Two women who died in the past year from injuries they suffered during the 2017 Las Vegas massacre have been added to the official death toll – bringing fatalities to 60 – on the shooting’s third anniversary.
Clark County Sherrif Joe Lombardo revealed on Thursday that he officially increased the number of people killed in America’s deadliest mass shooting by two from 58.
Lombardo’s announcement came one day after MGM International and its insurers were ordered to pay $800million in settlements to more than 4,400 relatives and victims of the shooting.
Scroll down for video
Kimberly Gervais (left) and Samanta Arjune (right) both died two years after they suffered debilitating gunshot wounds amid the 2017 Las Vegas shooting
Around 22,000 people attended the Route 91 Harvest Festival in 2017, where a gunman killed 60 people at injured more than 850 others
Gervais died at Redlands Community Hospital on November 15, 2019, after becoming a quadriplegic when a bullet struck her vertebra.
A previous report from the San Bernardino County Sheriff’s Department found that Gervais, 57, died of complications of the spinal injury related to the mass shooting.
Arjune died at a Las Vegas hospital on May 26 after a bullet lodged into her calf, intertwined with nerves in her leg and shattered the bone, a GoFundMe said.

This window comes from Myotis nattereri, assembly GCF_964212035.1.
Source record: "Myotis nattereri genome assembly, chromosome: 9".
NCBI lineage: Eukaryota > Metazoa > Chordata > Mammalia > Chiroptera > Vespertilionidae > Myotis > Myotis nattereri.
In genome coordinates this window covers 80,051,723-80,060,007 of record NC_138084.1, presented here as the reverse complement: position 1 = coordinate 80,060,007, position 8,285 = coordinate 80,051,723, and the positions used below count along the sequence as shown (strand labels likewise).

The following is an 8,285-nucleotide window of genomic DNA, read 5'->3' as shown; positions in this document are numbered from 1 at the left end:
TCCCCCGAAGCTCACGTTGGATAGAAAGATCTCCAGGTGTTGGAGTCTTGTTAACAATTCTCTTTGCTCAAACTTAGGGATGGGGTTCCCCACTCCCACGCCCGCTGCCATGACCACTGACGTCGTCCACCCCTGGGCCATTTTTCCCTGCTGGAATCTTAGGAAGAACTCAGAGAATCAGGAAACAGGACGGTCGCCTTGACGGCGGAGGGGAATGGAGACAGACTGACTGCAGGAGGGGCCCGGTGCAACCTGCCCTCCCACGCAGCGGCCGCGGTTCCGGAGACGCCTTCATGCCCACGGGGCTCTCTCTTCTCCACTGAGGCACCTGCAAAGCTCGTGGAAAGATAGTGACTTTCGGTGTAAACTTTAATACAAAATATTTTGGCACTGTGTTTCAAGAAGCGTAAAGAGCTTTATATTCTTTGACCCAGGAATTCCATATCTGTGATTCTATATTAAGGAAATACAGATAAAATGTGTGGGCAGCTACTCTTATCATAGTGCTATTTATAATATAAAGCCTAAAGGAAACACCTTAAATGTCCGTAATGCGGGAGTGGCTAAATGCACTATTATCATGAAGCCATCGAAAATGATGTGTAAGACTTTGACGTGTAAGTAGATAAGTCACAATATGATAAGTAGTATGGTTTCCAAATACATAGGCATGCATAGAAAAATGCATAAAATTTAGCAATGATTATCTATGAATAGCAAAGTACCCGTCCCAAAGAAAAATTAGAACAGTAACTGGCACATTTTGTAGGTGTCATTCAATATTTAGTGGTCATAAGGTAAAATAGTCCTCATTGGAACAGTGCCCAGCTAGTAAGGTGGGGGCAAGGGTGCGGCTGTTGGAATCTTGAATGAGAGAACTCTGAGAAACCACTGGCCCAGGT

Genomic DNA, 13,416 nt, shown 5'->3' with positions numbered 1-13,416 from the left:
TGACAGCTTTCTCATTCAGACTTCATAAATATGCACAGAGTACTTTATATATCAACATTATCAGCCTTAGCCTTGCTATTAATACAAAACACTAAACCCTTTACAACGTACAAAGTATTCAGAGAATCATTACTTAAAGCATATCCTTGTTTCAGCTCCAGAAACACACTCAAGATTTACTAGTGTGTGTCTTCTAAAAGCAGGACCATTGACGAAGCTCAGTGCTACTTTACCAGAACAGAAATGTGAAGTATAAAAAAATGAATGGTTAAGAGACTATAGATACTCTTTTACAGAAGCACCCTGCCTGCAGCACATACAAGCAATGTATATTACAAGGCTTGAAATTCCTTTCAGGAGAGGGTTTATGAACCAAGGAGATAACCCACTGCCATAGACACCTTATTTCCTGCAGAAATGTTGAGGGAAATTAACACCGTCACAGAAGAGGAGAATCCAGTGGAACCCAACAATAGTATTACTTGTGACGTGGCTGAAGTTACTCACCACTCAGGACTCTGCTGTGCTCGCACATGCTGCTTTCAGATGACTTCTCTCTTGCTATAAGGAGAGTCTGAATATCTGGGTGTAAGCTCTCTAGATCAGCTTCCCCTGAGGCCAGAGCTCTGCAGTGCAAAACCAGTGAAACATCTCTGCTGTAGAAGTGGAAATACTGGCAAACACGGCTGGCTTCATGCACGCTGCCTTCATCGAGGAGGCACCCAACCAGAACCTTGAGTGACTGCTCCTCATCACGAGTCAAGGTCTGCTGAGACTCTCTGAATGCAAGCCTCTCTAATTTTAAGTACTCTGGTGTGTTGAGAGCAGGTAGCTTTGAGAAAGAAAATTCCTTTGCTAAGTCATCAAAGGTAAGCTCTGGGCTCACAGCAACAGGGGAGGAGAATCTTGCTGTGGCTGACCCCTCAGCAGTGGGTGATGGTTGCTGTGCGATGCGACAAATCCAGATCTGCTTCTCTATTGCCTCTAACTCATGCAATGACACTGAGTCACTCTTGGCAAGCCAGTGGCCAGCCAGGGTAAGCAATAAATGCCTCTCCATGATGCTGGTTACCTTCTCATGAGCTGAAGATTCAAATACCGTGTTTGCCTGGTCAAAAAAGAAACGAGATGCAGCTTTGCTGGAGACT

She died of complications related to the injury, which her family said caused Arjune ‘extreme pain’ that ‘would last the rest of her life.’ She was 46.
‘Three years have passed since I stood before you and the public, and spoke about the worst human loss the community and the United States has ever known at the hands of a single suspect,’ Lobardo said at the annual 1 October Sunrise Remembrance ceremony on Thursday.
‘The thoughts of that tragic night and its aftermath still bring back painful emotions. The shock and the confusion – it does not fade from one’s memory.
‘And for many of the victims’ families, I know 1 October feels like three days ago. Not three years.’
Gervais (pictured) died at Redlands Community Hospital in November 2019 after becoming a quadriplegic when a bullet struck her vertebra
Arjune (pictured) died at a Las Vegas, Nevada, hospital on May 26 due to complications from her leg injury
The ceremony was held at the Clark County Government Center ampitheater with speakers including Nevada Gov. Steve Sisolak and Albert Rivera, the father of 21-year-old victim Jordyn Rivera.
On October 1, 2017, Stephen Paddock leveraged an assault rifle out of a 32nd floor window in his Mandalay Bay Resort suite and opened fire on some 22,000 Route 91 Harvest music festival attendees.
More than 850 were injured and dozens killed as Paddock unleashed a rapid-fire attack at people, who dashed and dove for cover at the open-air venue.
The gunman, Stephen Paddock (above), killed himself before police could make an arrest
Paddock committed suicide via gunshot and was dead by the time authorities reached his hotel suite. They found 23 guns inside he suite, as well as hundreds of rounds of ammunition.
Yesterday, a court approved millions in payouts from MGM Resorts International and its insurers.